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January 2008, Week 3


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Film and TV Studies Discussion List <[log in to unmask]>
Cynthia Miller <[log in to unmask]>
Wed, 16 Jan 2008 12:19:19 -0500
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Film and TV Studies Discussion List <[log in to unmask]>
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Call for Papers


2008 Film & History Conference

"Film & Science: Fictions, Documentaries, and Beyond"

October 30-November 2, 2008

Chicago, Illinois

Second-Round Deadline: May 1, 2008


AREA: Shakespeare Films and Science  


Films and television adaptations of Shakespeare often herald the artistic achievements of technology. George Méliès's Hamlet (1907) and The Tempest (1913) capitalized on the visual magic of editing and placed special effects at the center of filmmaking. In 1948, Laurence Olivier shot Hamlet with Dickinson's slick monochromatic approach to cinematography, perfecting the Black-and-White medium. And Branagh's 1996 Hamlet, by contrast, reveled in color and texture, dramatizing the full text(s) on screen, yielding a DVD bonanza for pause-play audiences. Other Shakespeare films have incorporated technology in radical and provocative ways. How has this technology shaped our understanding of Shakespeare? And how have Shakespearean texts, in turn, influenced the evolution of 20th-century film technology?


This area investigates the social, cultural, historical interpretations of Shakespeare's plays as portrayed through film and television. Presentations may feature analyses of individual films and/or TV programs, surveys of documents related to the production of films, or investigations of history, culture, and society as explored through Shakespearean films. Genres might include classic films, Hollywood blockbusters, TV programs or mini-series, docudramas, newsreels and broadcast media, war films, national cinemas, music videos, avant-garde films, direct cinema, and stage performances attempting to interpret Shakespeare's plays.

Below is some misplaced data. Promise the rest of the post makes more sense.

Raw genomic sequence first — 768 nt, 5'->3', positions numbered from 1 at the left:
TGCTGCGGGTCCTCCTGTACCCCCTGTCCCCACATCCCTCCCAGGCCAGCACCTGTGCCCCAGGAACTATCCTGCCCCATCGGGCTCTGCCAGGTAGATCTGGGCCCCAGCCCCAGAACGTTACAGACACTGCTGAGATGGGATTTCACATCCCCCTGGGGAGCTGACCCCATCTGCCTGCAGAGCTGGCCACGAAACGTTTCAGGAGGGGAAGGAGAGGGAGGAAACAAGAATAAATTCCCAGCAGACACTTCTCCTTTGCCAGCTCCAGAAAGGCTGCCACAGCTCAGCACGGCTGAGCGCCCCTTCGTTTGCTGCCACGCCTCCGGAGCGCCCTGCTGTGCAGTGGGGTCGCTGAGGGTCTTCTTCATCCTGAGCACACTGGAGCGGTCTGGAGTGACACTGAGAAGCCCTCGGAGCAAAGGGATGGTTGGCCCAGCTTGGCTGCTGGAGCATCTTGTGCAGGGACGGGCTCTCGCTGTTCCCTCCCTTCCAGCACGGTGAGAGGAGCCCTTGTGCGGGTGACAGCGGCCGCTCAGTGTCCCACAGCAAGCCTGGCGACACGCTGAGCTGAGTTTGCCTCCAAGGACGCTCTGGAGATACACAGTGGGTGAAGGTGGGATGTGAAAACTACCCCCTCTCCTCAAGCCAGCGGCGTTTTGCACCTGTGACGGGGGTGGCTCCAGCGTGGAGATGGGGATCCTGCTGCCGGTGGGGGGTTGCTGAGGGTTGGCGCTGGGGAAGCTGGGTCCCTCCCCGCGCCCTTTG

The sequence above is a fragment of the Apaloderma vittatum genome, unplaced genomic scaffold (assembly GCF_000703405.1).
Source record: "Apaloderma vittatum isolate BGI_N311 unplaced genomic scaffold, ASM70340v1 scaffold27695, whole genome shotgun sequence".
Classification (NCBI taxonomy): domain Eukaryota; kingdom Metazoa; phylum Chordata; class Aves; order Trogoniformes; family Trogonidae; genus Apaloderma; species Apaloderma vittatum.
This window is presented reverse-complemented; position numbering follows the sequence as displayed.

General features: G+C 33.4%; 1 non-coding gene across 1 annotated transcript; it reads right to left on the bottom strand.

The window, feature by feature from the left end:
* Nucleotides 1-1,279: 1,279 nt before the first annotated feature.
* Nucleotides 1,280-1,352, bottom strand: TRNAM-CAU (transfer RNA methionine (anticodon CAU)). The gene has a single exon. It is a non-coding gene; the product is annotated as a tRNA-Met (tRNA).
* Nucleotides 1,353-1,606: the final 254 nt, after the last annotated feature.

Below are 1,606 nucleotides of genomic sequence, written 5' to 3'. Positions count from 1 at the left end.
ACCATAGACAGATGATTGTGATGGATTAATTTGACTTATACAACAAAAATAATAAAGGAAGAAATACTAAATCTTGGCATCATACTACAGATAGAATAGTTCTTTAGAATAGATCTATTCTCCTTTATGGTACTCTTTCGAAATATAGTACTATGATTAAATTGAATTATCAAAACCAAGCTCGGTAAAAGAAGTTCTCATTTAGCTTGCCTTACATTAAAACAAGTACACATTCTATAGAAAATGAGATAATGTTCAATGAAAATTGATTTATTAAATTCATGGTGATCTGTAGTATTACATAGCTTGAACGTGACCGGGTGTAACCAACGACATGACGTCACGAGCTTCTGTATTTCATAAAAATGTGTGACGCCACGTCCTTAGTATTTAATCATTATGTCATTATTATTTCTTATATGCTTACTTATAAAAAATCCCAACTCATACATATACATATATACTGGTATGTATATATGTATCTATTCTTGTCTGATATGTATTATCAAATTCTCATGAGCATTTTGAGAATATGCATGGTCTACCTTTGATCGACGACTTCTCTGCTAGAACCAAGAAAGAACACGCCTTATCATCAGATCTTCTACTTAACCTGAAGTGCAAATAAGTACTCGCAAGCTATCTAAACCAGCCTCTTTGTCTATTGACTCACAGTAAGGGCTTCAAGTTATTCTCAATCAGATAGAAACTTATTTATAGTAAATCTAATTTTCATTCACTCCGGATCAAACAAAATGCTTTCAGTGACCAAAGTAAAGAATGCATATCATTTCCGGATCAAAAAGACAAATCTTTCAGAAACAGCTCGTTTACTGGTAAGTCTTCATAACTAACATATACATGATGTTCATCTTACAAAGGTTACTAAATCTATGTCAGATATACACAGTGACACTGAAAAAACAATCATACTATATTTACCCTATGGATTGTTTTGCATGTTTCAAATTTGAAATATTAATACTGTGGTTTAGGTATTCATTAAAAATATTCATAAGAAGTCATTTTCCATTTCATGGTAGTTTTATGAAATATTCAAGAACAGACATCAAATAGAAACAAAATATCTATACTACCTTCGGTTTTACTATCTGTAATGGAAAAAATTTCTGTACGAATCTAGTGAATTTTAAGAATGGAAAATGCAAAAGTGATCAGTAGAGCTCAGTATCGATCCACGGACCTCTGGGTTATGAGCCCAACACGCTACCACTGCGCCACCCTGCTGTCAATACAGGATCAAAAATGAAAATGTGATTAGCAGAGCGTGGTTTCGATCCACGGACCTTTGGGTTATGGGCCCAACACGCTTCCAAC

Paper topics might include dramatized science, English civil or overseas wars, national security and insecurity, ethics and morals, reel representations of theatrical mechanism, cinematic innovations (e.g., film editing, mise-en-scène, moving cameras, visual spectacle, or settings) versus theatrical designs (e.g., tiring-house, trap door, heavens, huts, raised platform, or canopied state), adaptation, society, magic versus witchcraft, myths, government and institutions, politics, ideologies, health, safety, environment, gender, ethnicity, race, class, etc.


Please send your 200-word proposal by May 1, 2008, to the area chair:


Fan-yu (Anita) In, Lecturer
Feng Chia University 
No. 100, Wenhwa Rd., Seatwen, Taichung,  
Taiwan 40724, R.O.C. 
Email: [log in to unmask]


Panel proposals for up to four presenters are also welcome, but each presenter must submit his or her own paper proposal. Deadline for second-round proposals: May 1, 2008. 


This area, comprising multiple panels, is a part of the 2008 biennial Film & History Conference, sponsored by The Center for the Study of Film and History. Speakers will include founder John O'Connor and editor Peter C. Rollins (in a ceremony to celebrate the transfer to the University of Wisconsin Oshkosh); Wheeler Winston Dixon, author of Visions of the Apocalypse, Disaster and Memory, and Lost in the Fifties: Recovering Phantom Hollywood; Sidney Perkowitz, Charles Howard Candler Professor of Physics at Emory University and author of Hollywood Science: Movies, Science, & the End of the World; and special-effects legend Stan Winston, our Keynote Speaker.  For updates and registration information about the upcoming meeting, see the Film & History website (

Screen-L is sponsored by the Telecommunication & Film Dept., the
University of Alabama: